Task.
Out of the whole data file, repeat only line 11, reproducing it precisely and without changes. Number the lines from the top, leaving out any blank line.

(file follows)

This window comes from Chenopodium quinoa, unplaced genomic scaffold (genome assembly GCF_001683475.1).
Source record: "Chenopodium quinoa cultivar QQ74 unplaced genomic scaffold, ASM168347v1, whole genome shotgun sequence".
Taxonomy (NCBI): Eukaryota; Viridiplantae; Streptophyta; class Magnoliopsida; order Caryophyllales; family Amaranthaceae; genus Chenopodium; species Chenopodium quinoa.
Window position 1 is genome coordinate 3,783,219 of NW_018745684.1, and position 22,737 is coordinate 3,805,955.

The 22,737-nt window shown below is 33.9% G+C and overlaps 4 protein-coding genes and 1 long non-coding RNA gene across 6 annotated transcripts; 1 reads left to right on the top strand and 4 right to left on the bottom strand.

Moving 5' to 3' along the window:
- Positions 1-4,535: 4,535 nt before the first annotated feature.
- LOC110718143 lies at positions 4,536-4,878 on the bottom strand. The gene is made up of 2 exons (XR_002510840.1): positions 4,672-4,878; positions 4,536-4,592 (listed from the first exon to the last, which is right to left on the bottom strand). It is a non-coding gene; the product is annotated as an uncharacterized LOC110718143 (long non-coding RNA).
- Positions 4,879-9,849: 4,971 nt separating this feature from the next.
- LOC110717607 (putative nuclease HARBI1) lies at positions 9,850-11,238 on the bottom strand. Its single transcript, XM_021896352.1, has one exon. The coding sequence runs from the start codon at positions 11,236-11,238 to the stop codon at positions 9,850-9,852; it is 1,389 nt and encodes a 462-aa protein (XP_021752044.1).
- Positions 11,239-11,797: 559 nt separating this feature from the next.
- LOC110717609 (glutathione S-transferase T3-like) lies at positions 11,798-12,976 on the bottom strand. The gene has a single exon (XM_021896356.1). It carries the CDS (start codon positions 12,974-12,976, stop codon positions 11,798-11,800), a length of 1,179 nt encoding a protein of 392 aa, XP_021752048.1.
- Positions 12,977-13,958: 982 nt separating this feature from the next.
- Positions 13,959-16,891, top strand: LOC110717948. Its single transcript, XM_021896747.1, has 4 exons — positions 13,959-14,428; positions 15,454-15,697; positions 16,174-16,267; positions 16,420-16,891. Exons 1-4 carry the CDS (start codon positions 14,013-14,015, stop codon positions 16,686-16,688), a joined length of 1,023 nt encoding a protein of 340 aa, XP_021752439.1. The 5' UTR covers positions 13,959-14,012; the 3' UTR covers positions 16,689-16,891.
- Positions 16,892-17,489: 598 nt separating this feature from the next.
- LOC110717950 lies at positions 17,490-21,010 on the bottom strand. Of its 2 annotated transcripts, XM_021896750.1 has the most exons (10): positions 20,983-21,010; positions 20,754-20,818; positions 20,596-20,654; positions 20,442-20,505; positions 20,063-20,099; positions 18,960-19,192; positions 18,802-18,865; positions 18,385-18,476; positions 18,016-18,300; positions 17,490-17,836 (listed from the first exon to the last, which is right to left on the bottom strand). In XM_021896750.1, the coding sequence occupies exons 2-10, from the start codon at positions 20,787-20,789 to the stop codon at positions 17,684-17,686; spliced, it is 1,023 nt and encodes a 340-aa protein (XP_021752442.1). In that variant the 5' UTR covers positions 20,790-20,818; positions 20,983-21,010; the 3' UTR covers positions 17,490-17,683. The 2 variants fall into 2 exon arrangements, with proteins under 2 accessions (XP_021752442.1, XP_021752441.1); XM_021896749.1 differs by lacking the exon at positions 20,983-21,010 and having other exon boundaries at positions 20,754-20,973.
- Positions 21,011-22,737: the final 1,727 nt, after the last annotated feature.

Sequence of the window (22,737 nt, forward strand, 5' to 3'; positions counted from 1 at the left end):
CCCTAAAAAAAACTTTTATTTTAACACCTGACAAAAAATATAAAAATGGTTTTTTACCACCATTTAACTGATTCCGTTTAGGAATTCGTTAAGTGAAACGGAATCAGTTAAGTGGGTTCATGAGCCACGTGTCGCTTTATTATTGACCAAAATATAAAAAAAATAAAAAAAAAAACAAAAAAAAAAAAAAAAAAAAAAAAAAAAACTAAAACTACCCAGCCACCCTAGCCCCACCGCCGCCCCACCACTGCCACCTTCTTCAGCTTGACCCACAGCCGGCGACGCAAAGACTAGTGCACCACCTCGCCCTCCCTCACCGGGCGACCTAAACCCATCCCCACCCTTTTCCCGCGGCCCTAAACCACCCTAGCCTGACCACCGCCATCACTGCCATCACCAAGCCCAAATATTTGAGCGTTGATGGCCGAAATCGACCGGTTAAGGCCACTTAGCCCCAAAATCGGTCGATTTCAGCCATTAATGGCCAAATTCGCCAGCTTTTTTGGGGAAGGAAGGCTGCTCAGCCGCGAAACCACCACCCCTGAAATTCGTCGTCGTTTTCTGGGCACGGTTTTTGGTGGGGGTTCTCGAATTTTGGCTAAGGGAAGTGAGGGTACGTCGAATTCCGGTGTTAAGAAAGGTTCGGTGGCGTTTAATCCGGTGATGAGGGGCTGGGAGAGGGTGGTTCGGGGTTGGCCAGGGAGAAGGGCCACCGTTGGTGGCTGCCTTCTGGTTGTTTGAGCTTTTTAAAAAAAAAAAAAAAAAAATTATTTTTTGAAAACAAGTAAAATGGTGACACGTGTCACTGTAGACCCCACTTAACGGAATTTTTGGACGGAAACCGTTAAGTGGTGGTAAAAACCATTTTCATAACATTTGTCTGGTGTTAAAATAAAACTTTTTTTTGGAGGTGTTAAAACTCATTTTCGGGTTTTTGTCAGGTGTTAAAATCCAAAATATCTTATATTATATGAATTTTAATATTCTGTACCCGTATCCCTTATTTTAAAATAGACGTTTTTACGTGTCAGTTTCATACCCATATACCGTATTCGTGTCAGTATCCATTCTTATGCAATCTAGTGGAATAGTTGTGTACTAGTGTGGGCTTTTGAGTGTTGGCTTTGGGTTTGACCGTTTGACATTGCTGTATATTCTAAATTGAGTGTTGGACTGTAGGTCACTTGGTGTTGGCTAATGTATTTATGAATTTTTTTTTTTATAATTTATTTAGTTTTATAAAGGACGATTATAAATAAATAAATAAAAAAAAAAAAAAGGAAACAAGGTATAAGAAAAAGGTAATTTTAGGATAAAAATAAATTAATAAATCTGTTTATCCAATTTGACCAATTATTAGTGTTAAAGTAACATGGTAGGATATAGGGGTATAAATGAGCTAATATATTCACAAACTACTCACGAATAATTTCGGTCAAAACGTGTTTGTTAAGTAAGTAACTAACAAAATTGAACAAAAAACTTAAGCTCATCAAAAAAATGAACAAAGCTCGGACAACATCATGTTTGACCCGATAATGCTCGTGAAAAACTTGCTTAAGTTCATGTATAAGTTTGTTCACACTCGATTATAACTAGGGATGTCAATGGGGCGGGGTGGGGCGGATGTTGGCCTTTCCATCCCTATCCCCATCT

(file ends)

- Positions 11,239-11,797: 559 nt separating this feature from the next.